First off, let me talk about some of the awesome FREE content, available in the Oculus Store, since my first point as to why now is a great time to dive in was the low cost of entry. There are 2 tutorial apps, called First Steps, and First Contact, which are a absolute must-haves upon your initial launch of the Quest 2. These are not just dry walkthroughs of the controls and features. Oh no, they’re super fun little mini-experiences, featuring 2 adorable robots…which are also walkthroughs of the controls and features. They’re short sessions, but I could play them multiple times and still enjoy my time within them. Especially for first-time VR users, it’s very helpful to learn what actions your handheld controllers can do, before launching into full games. Next up, I’d suggest a sweet little app called Bogo, where you have to figure out how to befriend the cutest little bear/dog/reptile creature. There are no on-screen instructions, just glowing items and facial/body language queues from your new friend, so it allows you to intuitively discover where you can go and what you can interact with. I’ve found that time means little when you’re in VR, but I’m going to guess that I spent around 20 minutes in this app, start to finish. I wish it was longer, but I can always go back in and visit my little pal for a tummy rub.
After getting your VR legs with these 3 short apps, you can browse the extensive catalogue of games and other apps in the Oculus Store for free full-length titles. MISSION: ISS is an incredible look at what it’s like to be on the International Space Station, orbiting high above the Earth. You’ll get to learn how to maneuver your body in zero-gravity, and manipulate some of the equipment on-board. For the few minutes I played this app, I enjoyed myself immensely, but it was unfortunately one that gave me motion sickness, due to all of the spinning. Surprisingly, considering how motion sick I get in real life, it’s the only title I’ve found, so far, that has made me feel sick enough to quit. If you don’t experience this issue, I highly recommend this app. Elixir is a potion-making game, which utilizes the cool hand-tracking feature of the Quest 2. Put down your controllers and use the movements of your actual hands to interact with the VR space. Quirky and colorful, this game was a fun little break from button pushing.
The Oculus Store is not the only place you can conveniently find content, directly within your headset. App Lab is a 3rd-party distributor of games that are not natively sold by the Oculus Store, so you will not be able to browse the full catalogue of App Lab titles from your headset. However, you can search for them within the Store by name, and purchase them directly from there. If you’re on your phone or browser where you’ve connected your Oculus account, through the Oculus app or website, you can browse one of the App Lab list sites for titles, and their pages should link you directly to the Oculus Store page, where you can add them to your account. Next time you boot up your headset, they should be waiting for you to download. I haven’t played them yet, but several of the free titles I discovered look like they’ll be pretty fun. Open Brush is a free version of the popular paid app called Tilt Brush, where you get to draw, paint, and sculpt in 3D. I don’t mean you just stand at a 3D canvas and paint like you’re in a studio space, but rather you can create 3D pieces from normally 2D materials. Use a paint brush to make a stroke of paint that spirals up from the floor like a ribbon, for instance, as if you’re sculpting with paint. Liminal is a mood-altering game that uses a variety of environments to create a sense of calm, excitement, and awe, with more moods to be added in the future. Relax, play, and explore your way to an enhanced state of mind. The app I’m most excited to try out is Ancient Dungeon, currently in its Beta stage. It’s a 3D dungeon crawler with a Minecraft aesthetic, where you get to openly explore a pixel-block dungeon, finding treasure chests and fighting monsters, while climbing vine covered walls and trying not to get yourself too lost. It looks like a lot of fun.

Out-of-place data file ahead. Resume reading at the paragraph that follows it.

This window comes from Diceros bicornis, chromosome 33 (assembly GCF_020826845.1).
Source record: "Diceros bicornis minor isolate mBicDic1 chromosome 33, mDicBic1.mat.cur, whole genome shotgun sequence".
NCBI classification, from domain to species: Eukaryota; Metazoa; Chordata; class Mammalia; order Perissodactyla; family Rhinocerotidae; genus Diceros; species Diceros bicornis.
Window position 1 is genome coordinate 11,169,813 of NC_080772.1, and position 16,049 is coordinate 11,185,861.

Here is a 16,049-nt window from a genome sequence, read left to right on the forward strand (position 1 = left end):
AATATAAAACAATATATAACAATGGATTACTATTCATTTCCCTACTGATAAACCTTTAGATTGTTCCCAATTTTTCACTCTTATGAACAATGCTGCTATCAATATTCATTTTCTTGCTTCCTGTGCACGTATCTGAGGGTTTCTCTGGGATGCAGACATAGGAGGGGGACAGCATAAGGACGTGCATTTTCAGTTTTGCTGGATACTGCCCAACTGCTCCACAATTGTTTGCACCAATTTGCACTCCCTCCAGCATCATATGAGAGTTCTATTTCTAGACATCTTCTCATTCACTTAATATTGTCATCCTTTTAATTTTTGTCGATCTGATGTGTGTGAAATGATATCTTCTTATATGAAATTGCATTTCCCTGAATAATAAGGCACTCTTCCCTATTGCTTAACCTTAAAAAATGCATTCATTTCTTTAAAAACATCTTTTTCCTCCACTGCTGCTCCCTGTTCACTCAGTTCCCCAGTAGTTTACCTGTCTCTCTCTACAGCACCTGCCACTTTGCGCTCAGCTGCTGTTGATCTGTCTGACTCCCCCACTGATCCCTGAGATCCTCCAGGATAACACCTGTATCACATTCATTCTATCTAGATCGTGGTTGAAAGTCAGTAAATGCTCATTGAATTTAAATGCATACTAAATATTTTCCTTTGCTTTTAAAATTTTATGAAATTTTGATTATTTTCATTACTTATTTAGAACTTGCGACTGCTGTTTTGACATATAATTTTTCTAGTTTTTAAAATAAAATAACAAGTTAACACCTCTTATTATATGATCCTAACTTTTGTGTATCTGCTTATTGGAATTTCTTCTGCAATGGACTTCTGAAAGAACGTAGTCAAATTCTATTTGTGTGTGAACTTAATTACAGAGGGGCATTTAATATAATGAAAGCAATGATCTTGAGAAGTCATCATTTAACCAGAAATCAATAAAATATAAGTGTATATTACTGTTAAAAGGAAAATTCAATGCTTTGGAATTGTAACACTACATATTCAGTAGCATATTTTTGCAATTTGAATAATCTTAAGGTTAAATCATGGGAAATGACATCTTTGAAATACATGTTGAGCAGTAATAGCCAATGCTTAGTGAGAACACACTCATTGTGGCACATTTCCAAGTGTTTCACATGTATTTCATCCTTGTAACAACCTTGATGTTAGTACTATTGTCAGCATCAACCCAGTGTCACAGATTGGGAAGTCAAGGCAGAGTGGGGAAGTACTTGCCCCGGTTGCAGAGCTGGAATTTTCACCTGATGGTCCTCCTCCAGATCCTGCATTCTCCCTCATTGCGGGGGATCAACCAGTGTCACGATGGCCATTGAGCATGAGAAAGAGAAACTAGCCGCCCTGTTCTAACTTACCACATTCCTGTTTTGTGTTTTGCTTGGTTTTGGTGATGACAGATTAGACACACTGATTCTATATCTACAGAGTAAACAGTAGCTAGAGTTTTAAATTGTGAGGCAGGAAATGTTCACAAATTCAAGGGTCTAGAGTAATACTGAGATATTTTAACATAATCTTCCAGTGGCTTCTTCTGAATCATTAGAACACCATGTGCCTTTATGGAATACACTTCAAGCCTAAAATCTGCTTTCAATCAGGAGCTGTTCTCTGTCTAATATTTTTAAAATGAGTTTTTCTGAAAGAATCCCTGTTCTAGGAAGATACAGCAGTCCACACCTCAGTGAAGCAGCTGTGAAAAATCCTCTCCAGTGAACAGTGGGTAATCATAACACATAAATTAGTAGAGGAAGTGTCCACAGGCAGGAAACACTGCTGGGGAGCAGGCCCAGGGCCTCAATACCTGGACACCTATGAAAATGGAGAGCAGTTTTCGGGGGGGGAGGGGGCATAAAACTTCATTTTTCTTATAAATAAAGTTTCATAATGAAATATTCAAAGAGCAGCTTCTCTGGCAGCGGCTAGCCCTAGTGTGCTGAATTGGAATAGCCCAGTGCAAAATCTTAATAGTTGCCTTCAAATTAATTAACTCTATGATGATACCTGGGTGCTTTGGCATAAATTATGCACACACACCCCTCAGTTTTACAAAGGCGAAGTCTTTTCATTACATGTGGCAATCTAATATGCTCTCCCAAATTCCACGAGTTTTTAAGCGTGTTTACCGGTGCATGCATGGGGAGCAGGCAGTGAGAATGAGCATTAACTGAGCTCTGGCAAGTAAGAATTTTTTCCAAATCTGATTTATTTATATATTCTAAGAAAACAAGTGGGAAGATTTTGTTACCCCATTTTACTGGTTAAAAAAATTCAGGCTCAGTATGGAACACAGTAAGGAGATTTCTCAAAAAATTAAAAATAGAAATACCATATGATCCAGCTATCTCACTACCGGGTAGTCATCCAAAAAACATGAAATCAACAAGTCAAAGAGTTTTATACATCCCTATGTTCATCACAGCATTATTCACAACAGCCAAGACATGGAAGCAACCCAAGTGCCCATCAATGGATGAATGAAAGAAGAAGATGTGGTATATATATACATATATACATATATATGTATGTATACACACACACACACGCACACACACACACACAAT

There are obviously a ton more paid games and apps than there are free ones, both inside the Oculus Store and from App Lab. Some of them you’ll have heard of, even without ever having played VR at all, like Vader Immortal and Beat Saber. I’ve played Beat Saber every day since I got my Quest 2 a couple weeks ago, and downloaded all of the extra song packs as well. This is one of those games that I mentioned earlier, which makes the cost of the headset worth it, even if it was the only game you ever played. In fact, it’s quite possible that my primary motivation in buying my Oculus Quest 2 was to play Beat Saber, and I couldn’t be happier. It’s not only super fun, but it’s also a great workout too. Vader Immortal is a 3-episode saga, where you get to step into the world of Star Wars and interact with Vader, as well as a number of other awesome characters. Learn how to use a lightsaber and move objects with the Force, all amidst a fairly captivating narrative. Both of these games have been out for quite some time, and Beat Saber actually pre-dates the Quest 2. There are new apps and games being added all of the time, and some of the newest and upcoming titles look very exciting. I hope to get my hands on many of them, and I’ll let you know about all the best ones.
Bringing it back to my original point, right now is definitely the perfect time for anyone who has yet to make the jump into VR to go ahead and join the party. With the Quest 2 retailing for such an affordable price, Oculus has made VR accessible to just about everyone. With its recently redesigned face pad, and upgraded storage capacity, this headset really can’t be beat for entry-level devices. True, it has its issues, and if you can afford to spend $600-$1K on gaming equipment, you might look elsewhere, but in the 2 weeks I’ve had my Quest 2, I’ve already gotten my $299 worth of enjoyment out of it. I’ve downloaded hours and hours of free content to play with, and there’s probably years worth of quality paid games to discover in the Oculus Store and App Lab. If you’ve hesitated to get into VR in the past, now is your chance to finally experience it. Check out the links below for some optional accessories for the Quest 2, and check back on our site in the near future for full reviews of some brand new titles that just hit the Oculus Store.
Check out these other accessories for Quest 2: KIWI Design Facial Interface, AMVR Silicon Face Cover and Lens Anti-Scratch Ring, JSVER Carrying Case.
*We are not affiliated with any of these brands or the reviewers who recommended them. Use your own judgement and research when choosing 3rd-party accessories.